Arrow-right Camera
The Spokesman-Review Newspaper

The Spokesman-Review Newspaper The Spokesman-Review

Spokane, Washington  Est. May 19, 1883
Clear Night 61° Clear
News >  Spokane

Loyal feline greeter Yodie absent from Libby Center

Yodie, the neighborhood cat, pictured in October at the Libby Center in Spokane, has been missing since late November. (Dan Pelle)
Yodie, the neighborhood cat, pictured in October at the Libby Center in Spokane, has been missing since late November. (Dan Pelle)

Libby Center’s loyal tabby has disappeared without a trace.

The black-striped golden-brown kitty that appeared each morning and afternoon to greet schoolchildren went missing following the Thanksgiving holiday.

The big guy just disappeared, said John Jensen, one of the cat’s owners.

“This is the third time we’ve lost a cat like this,” Jensen said.

All three regularly interacted with the gifted and talented students attending the school. The tabby lived across the street from the Libby Center.

Jensen considered the possibilities of what might have happened. The cat stood its own against critters, so he doesn’t think that’s it. Jensen doesn’t think his cat jumped in anyone’s car.

The cat, named Yodie, has a microchip. Jensen goes online twice per day to look at SCRAPS and   SpokAnimal’s websites. If the cat had been killed, the animal shelters will report the microchip numbers of those found dead, Jensen said.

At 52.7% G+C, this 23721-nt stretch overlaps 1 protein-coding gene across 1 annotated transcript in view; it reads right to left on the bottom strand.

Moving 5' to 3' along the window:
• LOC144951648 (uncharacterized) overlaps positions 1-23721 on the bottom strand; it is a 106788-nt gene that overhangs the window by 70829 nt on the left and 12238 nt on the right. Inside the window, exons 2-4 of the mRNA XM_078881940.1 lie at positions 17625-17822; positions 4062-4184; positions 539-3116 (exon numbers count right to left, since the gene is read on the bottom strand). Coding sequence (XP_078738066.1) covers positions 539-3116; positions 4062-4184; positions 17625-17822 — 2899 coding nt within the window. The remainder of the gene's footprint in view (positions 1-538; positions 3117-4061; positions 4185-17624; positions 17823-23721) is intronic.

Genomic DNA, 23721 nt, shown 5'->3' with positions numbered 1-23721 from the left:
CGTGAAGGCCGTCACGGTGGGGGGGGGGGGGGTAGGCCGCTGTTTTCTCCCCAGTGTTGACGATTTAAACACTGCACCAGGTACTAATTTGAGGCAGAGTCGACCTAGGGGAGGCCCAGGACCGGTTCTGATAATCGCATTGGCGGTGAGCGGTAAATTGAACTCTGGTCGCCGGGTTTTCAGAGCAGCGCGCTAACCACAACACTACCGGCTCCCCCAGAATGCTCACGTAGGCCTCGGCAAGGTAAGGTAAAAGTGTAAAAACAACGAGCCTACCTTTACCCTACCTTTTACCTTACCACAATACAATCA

Jensen’s wife, Shirley H. Woods, thinks someone took Yodie.

“He’s 9 years old. This will be hard for him. He’s an outside cat, and not used to being inside. He’s going to spray. They’ll put him out in unfamiliar territory and he’ll become a stray. They need to just bring him back and drop him off.”

When Yodie went missing, Jensen told school officials. So far, students have not mentioned the cat’s absence, Principal Debra DeWitt said.

“Gifted students are usually highly sensitive, so that’s something that we were worried about,” she said. “But no one has come to me expressing sadness.”

Unless Yodie returns, someone else will need to raise a cat that greets children and bus drivers at Libby, Jensen said.

“I don’t know why our cats were drawn to the school, but we’re done with cats.”

He added, “It’s a bah-humbug situation for us.”

The Spokesman-Review Newspaper

Local journalism is essential.

Give directly to The Spokesman-Review's Northwest Passages community forums series -- which helps to offset the costs of several reporter and editor positions at the newspaper -- by using the easy options below. Gifts processed in this system are not tax deductible, but are predominately used to help meet the local financial requirements needed to receive national matching-grant funds.

Active Person

Subscribe now to get breaking news alerts in your email inbox

Get breaking news delivered to your inbox as it happens.